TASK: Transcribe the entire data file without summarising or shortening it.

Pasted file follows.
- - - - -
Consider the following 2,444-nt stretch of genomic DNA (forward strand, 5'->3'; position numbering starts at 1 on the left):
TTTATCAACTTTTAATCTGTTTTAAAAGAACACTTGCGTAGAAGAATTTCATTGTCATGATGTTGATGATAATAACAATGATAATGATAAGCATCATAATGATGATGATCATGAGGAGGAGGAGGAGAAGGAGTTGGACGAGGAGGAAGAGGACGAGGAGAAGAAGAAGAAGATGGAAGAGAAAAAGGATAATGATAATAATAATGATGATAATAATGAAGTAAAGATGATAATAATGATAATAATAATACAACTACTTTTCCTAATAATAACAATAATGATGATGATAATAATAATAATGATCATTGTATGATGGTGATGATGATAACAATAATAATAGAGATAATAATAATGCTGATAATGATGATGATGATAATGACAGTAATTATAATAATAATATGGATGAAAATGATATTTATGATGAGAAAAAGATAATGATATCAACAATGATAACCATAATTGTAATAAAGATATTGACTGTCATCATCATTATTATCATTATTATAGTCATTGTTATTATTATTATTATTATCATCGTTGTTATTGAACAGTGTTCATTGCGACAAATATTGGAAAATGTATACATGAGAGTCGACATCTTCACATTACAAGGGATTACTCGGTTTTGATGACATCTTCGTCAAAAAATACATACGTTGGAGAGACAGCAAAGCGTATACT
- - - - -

Consider the following 2,444-nt stretch of genomic DNA (forward strand, 5'->3'; position numbering starts at 1 on the left):
TTTATCAACTTTTAATCTGTTTTAAAAGAACACTTGCGTAGAAGAATTTCATTGTCATGATGTTGATGATAATAACAATGATAATGATAAGCATCATAATGATGATGATCATGAGGAGGAGGAGGAGAAGGAGTTGGACGAGGAGGAAGAGGACGAGGAGAAGAAGAAGAAGATGGAAGAGAAAAAGGATAATGATAATAATAATGATGATAATAATGAAGTAAAGATGATAATAATGATAATAATAATACAACTACTTTTCCTAATAATAACAATAATGATGATGATAATAATAATAATGATCATTGTATGATGGTGATGATGATAACAATAATAATAGAGATAATAATAATGCTGATAATGATGATGATGATAATGACAGTAATTATAATAATAATATGGATGAAAATGATATTTATGATGAGAAAAAGATAATGATATCAACAATGATAACCATAATTGTAATAAAGATATTGACTGTCATCATCATTATTATCATTATTATAGTCATTGTTATTATTATTATTATTATCATCGTTGTTATTGAACAGTGTTCATTGCGACAAATATTGGAAAATGTATACATGAGAGTCGACATCTTCACATTACAAGGGATTACTCGGTTTTGATGACATCTTCGTCAAAAAATACATACGTTGGAGAGACAGCAAAGCGTATACT